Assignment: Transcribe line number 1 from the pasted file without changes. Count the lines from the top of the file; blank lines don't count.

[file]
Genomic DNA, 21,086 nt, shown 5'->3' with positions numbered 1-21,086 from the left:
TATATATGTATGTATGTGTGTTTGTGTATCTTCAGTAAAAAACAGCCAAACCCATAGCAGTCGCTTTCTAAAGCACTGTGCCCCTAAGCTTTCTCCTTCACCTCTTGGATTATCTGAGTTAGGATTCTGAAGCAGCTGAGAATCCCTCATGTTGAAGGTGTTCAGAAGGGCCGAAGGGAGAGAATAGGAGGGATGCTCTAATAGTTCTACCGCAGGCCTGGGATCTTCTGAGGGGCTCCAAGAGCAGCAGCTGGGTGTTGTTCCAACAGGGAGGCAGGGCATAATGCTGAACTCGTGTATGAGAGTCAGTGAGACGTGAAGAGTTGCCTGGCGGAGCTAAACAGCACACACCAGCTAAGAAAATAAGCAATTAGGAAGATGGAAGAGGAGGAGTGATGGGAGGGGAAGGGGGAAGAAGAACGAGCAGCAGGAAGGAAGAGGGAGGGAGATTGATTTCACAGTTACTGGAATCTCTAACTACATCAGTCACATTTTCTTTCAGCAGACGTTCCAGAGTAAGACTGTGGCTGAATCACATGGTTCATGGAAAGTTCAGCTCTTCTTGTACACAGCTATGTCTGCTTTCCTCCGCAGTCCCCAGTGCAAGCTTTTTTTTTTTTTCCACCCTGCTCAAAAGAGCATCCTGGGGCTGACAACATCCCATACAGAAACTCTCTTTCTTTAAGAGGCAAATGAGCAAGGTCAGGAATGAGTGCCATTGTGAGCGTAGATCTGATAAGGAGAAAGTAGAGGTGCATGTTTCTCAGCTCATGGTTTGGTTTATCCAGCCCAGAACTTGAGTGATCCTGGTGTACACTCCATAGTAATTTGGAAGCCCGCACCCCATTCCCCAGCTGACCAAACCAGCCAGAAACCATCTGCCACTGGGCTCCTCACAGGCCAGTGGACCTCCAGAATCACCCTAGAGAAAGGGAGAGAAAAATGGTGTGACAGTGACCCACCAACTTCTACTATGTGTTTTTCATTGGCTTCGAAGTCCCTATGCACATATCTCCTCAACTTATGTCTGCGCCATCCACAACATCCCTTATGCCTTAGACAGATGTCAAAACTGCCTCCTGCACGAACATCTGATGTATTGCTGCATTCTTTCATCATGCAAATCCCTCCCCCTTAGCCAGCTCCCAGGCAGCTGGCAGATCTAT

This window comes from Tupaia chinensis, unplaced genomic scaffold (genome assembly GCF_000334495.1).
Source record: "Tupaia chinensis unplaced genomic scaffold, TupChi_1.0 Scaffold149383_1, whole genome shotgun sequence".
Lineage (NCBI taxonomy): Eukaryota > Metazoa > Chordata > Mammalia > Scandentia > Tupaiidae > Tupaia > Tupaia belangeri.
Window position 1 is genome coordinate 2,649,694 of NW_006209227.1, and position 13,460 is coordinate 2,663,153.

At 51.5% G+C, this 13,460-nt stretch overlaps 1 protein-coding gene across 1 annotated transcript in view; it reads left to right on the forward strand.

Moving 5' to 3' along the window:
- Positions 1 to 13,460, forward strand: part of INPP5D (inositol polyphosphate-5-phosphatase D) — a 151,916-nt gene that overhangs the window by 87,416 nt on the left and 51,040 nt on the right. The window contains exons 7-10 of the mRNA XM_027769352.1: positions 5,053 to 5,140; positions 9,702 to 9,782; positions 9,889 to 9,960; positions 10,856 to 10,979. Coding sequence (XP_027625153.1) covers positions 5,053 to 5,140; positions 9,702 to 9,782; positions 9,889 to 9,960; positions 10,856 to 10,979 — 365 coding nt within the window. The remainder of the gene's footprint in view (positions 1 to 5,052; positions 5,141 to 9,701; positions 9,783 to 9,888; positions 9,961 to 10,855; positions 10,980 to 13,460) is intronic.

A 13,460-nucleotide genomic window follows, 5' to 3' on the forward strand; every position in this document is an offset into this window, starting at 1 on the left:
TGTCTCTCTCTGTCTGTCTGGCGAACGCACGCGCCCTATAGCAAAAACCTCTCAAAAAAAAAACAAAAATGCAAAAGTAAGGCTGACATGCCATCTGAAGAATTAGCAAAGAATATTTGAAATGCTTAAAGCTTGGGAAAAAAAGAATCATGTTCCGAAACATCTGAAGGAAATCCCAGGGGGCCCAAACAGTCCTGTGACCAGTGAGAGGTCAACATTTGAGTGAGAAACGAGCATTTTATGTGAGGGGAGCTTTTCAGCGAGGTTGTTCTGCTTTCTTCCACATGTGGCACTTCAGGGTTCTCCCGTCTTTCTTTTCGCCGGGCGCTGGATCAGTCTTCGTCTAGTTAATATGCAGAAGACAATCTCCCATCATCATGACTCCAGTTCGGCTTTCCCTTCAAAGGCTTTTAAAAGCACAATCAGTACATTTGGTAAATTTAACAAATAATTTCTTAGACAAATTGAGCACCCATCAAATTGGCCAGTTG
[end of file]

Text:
Genomic DNA, 21,086 nt, shown 5'->3' with positions numbered 1-21,086 from the left: